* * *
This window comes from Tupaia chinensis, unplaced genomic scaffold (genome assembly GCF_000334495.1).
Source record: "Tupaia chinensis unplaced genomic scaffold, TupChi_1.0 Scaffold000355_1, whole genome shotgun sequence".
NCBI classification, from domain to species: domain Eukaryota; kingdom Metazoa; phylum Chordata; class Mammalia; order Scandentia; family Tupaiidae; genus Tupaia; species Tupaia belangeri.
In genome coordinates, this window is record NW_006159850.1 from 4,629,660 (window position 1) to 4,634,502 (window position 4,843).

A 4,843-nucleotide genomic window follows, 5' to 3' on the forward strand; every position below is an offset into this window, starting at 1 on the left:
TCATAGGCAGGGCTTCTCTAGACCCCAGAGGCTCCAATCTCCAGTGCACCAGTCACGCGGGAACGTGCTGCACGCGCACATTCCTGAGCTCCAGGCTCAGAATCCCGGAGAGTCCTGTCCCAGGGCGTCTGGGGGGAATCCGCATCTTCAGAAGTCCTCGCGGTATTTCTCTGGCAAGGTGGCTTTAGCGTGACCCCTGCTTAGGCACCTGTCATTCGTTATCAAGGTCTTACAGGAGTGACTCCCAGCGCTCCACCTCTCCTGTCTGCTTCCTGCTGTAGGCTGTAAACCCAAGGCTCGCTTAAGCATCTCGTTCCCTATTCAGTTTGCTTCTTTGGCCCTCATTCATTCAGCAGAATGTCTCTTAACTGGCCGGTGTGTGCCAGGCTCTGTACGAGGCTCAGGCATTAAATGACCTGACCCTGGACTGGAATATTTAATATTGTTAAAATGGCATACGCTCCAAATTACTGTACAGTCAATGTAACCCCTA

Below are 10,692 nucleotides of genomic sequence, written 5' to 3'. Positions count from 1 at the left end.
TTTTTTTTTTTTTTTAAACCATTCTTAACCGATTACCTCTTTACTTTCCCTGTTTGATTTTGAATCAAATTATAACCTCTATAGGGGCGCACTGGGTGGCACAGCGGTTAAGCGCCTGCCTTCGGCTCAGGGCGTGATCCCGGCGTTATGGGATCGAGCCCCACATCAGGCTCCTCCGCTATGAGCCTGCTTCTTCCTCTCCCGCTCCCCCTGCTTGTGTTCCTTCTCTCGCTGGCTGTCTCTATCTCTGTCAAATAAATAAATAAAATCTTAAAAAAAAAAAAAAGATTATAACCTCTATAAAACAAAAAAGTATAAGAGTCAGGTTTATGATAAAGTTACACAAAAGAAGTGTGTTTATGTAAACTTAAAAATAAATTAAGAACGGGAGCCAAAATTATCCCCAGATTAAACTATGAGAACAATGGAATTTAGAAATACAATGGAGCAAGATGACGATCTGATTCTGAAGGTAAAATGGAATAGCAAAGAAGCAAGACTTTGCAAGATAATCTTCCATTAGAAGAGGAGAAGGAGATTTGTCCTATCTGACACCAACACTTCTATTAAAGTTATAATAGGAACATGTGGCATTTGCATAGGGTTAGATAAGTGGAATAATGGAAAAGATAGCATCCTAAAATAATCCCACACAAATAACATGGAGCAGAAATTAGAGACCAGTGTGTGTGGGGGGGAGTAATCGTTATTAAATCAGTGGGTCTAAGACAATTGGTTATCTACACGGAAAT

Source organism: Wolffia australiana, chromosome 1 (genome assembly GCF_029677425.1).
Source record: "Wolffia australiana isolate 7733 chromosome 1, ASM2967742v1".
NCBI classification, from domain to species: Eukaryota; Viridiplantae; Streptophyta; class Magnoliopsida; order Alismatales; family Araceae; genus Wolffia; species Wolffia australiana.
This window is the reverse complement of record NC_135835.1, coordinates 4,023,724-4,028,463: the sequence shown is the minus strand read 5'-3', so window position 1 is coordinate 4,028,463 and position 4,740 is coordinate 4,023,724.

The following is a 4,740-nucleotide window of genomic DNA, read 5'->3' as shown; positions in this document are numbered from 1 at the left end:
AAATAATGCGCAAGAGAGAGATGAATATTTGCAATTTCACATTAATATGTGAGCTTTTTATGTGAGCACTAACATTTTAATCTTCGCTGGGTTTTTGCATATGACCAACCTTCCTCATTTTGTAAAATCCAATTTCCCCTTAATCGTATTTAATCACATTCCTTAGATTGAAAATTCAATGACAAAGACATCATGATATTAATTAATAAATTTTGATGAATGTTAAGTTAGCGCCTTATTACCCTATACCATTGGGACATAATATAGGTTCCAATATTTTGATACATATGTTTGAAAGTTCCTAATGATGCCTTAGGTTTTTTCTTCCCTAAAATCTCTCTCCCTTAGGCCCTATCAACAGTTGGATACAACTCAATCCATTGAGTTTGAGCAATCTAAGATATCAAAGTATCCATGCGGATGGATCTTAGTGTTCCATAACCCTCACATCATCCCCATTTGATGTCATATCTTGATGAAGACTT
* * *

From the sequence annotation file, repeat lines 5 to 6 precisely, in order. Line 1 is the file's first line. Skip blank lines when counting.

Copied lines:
A 4,843-nucleotide genomic window follows, 5' to 3' on the forward strand; every position below is an offset into this window, starting at 1 on the left:
TCATAGGCAGGGCTTCTCTAGACCCCAGAGGCTCCAATCTCCAGTGCACCAGTCACGCGGGAACGTGCTGCACGCGCACATTCCTGAGCTCCAGGCTCAGAATCCCGGAGAGTCCTGTCCCAGGGCGTCTGGGGGGAATCCGCATCTTCAGAAGTCCTCGCGGTATTTCTCTGGCAAGGTGGCTTTAGCGTGACCCCTGCTTAGGCACCTGTCATTCGTTATCAAGGTCTTACAGGAGTGACTCCCAGCGCTCCACCTCTCCTGTCTGCTTCCTGCTGTAGGCTGTAAACCCAAGGCTCGCTTAAGCATCTCGTTCCCTATTCAGTTTGCTTCTTTGGCCCTCATTCATTCAGCAGAATGTCTCTTAACTGGCCGGTGTGTGCCAGGCTCTGTACGAGGCTCAGGCATTAAATGACCTGACCCTGGACTGGAATATTTAATATTGTTAAAATGGCATACGCTCCAAATTACTGTACAGTCAATGTAACCCCTA